New York is a state prone to high-impact weather. Hurricanes, blizzards, ice storms, tornadoes, severe wind storms, severe cold and heat, and drought all impact New York, and these can take a financial and human toll. Between 1955 and 2003, New York averaged over $80 million in damages from flooding annually, totaling over $40 billion in direct costs to the state. More recently between 2008 and 2017, New York State suffered 236 fatalities, 227 injuries, and $3.26 billion in damage from severe and hazardous weather. Indeed, one study by the National Center for Atmospheric Research found that New York was the most economically sensitive state to weather and climate variability.
Two particular events in 2011 – Hurricane Irene and Tropical Storm Lee - spurred the idea to establish a mesonet. On August 27-28, 2011, Hurricane Irene caused 9 fatalities and over $1 billion in flooding damage across the Catskill and Adirondack Mountains. A few weeks later Tropical Storm Lee caused another $500M in damage from flooding along the Susquehanna River valley. In 2012, New York suffered over $5 billion in storm surge flooding from Superstorm Sandy and another $20 million in inland flooding. Following this disaster, FEMA provided New York State with a block grant for recovery and resiliency efforts; utilizing these funds, the Early Warning Severe Weather Detection network, now known as the New York State Mesonet, was established in April 2014. In collaboration with the Department of Homeland Security and Emergency Services, the Mesonet was designed and deployed by atmospheric scientists at the University at Albany. The network was completed on schedule and under budget by March 2018. The University at Albany continues to operate the Mesonet, collecting, processing, and disseminating weather information to users nationwide.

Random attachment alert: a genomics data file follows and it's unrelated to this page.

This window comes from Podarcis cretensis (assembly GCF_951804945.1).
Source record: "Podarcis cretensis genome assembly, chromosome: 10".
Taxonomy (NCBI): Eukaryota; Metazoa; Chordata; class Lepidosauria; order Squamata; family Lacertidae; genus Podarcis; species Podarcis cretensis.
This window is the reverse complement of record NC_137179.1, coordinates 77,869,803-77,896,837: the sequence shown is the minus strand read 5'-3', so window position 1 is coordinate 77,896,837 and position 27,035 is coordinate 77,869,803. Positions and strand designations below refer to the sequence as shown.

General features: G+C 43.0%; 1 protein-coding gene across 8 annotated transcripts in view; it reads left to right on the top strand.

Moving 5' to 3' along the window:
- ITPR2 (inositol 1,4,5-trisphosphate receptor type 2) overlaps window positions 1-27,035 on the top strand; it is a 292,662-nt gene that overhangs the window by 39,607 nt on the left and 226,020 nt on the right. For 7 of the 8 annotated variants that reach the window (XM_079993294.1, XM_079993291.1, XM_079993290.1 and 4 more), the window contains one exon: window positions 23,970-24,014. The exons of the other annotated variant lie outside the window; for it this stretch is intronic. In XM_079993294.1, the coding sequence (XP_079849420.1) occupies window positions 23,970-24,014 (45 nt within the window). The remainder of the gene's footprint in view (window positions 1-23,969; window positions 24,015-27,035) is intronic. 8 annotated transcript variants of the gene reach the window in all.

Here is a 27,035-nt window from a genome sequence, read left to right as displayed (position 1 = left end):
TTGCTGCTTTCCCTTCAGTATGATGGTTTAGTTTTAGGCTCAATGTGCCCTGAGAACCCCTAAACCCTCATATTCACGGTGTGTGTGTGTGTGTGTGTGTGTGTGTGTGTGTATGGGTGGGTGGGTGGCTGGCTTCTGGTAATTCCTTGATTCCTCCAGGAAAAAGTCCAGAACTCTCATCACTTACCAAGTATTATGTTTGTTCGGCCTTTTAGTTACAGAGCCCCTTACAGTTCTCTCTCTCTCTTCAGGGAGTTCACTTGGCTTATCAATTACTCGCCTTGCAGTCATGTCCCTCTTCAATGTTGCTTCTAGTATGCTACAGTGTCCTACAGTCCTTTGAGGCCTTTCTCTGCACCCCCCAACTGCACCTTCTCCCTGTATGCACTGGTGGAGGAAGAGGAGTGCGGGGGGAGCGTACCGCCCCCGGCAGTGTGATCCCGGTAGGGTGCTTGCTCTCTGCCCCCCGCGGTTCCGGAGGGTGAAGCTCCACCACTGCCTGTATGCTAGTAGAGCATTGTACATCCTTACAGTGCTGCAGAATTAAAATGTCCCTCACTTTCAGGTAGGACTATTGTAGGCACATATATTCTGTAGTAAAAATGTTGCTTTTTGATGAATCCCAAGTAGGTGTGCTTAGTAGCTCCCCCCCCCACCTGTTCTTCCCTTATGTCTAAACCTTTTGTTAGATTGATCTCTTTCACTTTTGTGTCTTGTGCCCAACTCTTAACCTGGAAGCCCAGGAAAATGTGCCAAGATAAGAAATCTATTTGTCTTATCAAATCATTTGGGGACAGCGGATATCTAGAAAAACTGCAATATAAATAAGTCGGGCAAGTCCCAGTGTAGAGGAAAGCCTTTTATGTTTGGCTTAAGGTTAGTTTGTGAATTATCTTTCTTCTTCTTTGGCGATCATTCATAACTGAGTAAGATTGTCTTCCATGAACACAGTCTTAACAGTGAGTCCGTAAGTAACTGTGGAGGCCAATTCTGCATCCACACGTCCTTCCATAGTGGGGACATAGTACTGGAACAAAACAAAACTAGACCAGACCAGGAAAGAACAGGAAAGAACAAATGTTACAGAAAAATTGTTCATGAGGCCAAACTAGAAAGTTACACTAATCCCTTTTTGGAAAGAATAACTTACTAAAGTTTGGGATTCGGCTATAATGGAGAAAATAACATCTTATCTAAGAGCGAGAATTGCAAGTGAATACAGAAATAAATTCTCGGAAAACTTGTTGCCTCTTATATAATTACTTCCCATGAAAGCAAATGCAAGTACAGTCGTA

Data from the New York State (NYS) Mesonet now helps mitigate the harmful effects from these high-impact events and helps prepare New Yorkers with greater lead times and more accurate predictions. The NYS Mesonet provides real-time data to operational forecasters from across the state with updates every five minutes and an average station spacing of about 17 miles. These data are combined with data from other surface networks, weather radar, and satellite to improve numerical weather prediction models for even greater accuracy and precision than ever before, giving forecasters much greater confidence in their warning products.